By Daniel Hewitt, Political Correspondent
A penny for George Osborne's thoughts right now.
The man who masterminded the Northern Powerhouse project sits in his London Evening Standard office off Kensington High Street, as the promises he made to the people of Liverpool and Leeds, Manchester and Middlesbrough, Sheffield and Sunderland crash and burn.
At the heart of his vision for the North was a rail network fit for the 21st century - faster trains on newly electrified lines and new high-speed journeys from east to west to provide the Northern economy with the infrastructure it needs to thrive.
Instead, the North of England has come to a standstill. Day after day, night after night, passengers stand at platforms staring at screens telling them their train to work and their train home has been cancelled, again, while a computer-generated apology echoes endlessly in the ears.
As I stood at Manchester Victoria on Thursday night during rush hour, every single journey was either cancelled or delayed. Hundreds of people stood still, stranded, in a newly-refurbished, state-of-the-art, multi-million pound railway station opened with much fanfare by the Transport Secretary last year. A scene that summed up what the Northern Powerhouse has become - all style and no substance.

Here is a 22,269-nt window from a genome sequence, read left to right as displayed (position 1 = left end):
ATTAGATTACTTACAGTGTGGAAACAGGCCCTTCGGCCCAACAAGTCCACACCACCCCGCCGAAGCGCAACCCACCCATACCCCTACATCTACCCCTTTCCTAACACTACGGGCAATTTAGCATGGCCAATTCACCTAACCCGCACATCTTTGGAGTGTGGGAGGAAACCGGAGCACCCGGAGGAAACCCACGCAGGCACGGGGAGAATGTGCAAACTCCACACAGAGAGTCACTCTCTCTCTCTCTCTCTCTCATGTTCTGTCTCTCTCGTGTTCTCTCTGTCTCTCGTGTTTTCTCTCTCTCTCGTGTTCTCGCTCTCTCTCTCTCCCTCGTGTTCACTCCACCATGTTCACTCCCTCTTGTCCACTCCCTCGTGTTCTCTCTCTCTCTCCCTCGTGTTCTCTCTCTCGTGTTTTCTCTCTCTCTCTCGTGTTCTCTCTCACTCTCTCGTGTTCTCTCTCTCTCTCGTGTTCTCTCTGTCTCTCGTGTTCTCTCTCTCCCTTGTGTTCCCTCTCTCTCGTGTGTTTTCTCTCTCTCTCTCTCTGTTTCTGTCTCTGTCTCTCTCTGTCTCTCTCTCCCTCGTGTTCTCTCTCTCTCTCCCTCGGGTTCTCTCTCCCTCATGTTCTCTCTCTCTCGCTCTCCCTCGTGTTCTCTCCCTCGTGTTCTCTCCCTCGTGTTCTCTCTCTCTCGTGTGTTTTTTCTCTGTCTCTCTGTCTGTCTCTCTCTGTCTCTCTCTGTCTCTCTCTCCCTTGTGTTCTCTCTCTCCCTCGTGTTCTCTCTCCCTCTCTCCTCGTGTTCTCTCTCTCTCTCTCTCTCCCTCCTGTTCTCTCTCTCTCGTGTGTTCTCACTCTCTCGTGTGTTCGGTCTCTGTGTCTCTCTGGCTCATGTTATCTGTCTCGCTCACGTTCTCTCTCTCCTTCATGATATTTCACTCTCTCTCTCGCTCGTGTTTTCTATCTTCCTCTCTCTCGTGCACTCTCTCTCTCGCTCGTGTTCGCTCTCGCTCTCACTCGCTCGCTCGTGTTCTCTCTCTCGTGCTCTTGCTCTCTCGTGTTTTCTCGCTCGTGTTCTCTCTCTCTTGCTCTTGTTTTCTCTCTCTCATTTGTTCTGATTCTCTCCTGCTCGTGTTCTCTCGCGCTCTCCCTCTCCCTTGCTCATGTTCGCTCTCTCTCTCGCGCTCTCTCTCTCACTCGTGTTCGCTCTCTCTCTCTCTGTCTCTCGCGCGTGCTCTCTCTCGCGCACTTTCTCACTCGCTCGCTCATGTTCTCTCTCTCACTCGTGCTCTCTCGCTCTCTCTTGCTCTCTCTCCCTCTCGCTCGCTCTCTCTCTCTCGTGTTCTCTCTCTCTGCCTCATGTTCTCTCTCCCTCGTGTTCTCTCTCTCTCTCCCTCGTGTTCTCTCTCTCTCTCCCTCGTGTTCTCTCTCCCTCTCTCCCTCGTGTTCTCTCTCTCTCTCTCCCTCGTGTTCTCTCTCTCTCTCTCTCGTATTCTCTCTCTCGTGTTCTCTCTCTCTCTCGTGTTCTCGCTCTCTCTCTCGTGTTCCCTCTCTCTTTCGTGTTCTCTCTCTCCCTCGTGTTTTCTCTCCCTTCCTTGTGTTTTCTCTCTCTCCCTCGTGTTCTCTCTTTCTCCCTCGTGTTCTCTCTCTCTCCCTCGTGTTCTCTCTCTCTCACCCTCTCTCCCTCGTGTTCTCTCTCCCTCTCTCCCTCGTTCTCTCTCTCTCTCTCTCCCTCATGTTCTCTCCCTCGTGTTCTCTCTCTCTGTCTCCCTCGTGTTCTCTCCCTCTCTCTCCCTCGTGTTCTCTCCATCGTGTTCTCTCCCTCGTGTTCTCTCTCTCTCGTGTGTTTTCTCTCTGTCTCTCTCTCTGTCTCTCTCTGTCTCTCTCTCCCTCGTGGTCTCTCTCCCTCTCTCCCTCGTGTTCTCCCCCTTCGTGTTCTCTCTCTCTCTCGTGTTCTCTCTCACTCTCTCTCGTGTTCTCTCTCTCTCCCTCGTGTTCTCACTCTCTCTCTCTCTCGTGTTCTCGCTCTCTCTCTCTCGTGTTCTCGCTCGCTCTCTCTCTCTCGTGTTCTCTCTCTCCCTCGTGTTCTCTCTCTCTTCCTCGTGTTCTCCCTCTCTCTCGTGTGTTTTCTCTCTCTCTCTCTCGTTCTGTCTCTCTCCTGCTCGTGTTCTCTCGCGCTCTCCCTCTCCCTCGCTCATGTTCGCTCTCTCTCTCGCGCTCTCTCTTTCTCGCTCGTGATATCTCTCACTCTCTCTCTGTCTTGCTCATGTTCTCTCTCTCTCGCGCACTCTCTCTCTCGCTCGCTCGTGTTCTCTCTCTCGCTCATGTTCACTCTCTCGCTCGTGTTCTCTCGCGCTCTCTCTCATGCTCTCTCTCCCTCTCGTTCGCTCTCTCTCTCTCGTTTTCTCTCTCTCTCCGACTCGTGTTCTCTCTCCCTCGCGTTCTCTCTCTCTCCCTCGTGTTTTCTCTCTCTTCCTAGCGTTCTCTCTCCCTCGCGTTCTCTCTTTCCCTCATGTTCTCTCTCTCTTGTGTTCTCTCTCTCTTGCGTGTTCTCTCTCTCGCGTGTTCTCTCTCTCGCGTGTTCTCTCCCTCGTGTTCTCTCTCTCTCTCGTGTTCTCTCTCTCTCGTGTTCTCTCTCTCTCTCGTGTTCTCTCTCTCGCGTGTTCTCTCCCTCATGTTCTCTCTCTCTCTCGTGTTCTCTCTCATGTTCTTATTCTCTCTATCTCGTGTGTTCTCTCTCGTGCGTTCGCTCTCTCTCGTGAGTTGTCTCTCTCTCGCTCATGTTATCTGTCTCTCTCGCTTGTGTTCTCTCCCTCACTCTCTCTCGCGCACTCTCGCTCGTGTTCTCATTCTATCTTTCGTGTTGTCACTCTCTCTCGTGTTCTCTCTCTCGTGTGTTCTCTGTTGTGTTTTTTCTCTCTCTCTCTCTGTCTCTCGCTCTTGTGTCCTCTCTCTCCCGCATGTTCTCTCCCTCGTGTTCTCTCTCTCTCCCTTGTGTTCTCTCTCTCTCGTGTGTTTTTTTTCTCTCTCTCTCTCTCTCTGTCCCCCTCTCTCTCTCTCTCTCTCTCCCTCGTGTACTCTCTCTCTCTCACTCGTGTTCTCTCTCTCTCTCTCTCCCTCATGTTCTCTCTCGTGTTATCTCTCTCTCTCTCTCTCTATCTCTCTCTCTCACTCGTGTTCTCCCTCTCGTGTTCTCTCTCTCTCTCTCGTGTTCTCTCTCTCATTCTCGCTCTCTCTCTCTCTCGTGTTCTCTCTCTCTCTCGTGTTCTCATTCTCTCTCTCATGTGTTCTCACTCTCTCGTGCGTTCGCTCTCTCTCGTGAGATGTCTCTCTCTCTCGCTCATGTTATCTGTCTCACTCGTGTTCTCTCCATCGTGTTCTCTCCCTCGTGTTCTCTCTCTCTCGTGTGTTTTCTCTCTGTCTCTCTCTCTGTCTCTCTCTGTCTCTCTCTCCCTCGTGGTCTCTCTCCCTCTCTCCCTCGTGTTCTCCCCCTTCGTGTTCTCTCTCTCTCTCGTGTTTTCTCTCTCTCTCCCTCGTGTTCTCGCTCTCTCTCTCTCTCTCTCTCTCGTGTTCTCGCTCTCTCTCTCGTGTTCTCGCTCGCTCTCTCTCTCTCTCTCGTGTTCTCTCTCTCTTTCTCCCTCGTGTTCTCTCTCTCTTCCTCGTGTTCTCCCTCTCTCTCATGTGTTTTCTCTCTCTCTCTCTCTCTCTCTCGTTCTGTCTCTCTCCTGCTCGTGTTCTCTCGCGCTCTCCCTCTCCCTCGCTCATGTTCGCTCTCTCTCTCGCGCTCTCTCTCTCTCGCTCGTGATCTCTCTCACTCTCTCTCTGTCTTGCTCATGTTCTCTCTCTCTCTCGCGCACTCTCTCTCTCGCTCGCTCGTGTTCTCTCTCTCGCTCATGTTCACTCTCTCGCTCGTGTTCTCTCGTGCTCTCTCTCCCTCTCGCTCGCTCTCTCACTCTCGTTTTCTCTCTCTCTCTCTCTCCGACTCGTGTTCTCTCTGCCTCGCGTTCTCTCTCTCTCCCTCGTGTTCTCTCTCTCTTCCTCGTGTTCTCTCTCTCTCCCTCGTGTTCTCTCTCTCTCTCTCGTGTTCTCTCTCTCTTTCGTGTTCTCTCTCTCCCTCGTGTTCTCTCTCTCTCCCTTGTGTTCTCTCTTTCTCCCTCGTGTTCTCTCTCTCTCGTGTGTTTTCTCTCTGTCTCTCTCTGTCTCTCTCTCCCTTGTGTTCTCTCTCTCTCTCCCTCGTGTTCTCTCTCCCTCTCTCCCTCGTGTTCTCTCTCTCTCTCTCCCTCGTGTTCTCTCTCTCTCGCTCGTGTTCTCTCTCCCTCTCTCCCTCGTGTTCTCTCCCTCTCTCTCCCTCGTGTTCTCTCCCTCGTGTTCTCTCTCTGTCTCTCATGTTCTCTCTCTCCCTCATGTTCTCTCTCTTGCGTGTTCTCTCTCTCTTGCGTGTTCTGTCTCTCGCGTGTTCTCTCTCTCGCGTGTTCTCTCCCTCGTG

My wife, who pays £2,400 per year to Northern for her season ticket, can't remember the last journey she took that was on time. Across the North of England people are missing business meetings, doctor's appointments, job interviews, and flights. Some are even having to quit their jobs and get new ones to work around the mess Northern is presiding over.
When speaking to commuters in Manchester yesterday, I refrained from asking them what this all meant for the Northern Powerhouse for fear of being (deservedly) punched in the face.
Out of the chaos has come the brilliant "Northern Fail" app - depressingly documenting every single delayed and cancelled journey to help Northerners simply get home. It's the kind of entrepreneurial innovation the former Chancellor would be proud of.
The Transport Secretary was far too slow to realise the chaos unfolding two hundred miles from Whitehall. He insists the government is putting billions of pounds into modernising the rail network in the North, but he's also putting his faith in Northern to turn this shambles around - reluctant to even threaten the company with losing it's franchise.
But the truth is, the people currently stood on platforms with nowhere to go don't care who runs the railways; right now they just want to get to work at the start of the day, and home at the end of it, on time.
When the government can't even make that happen, the Northern Powerhouse means nothing.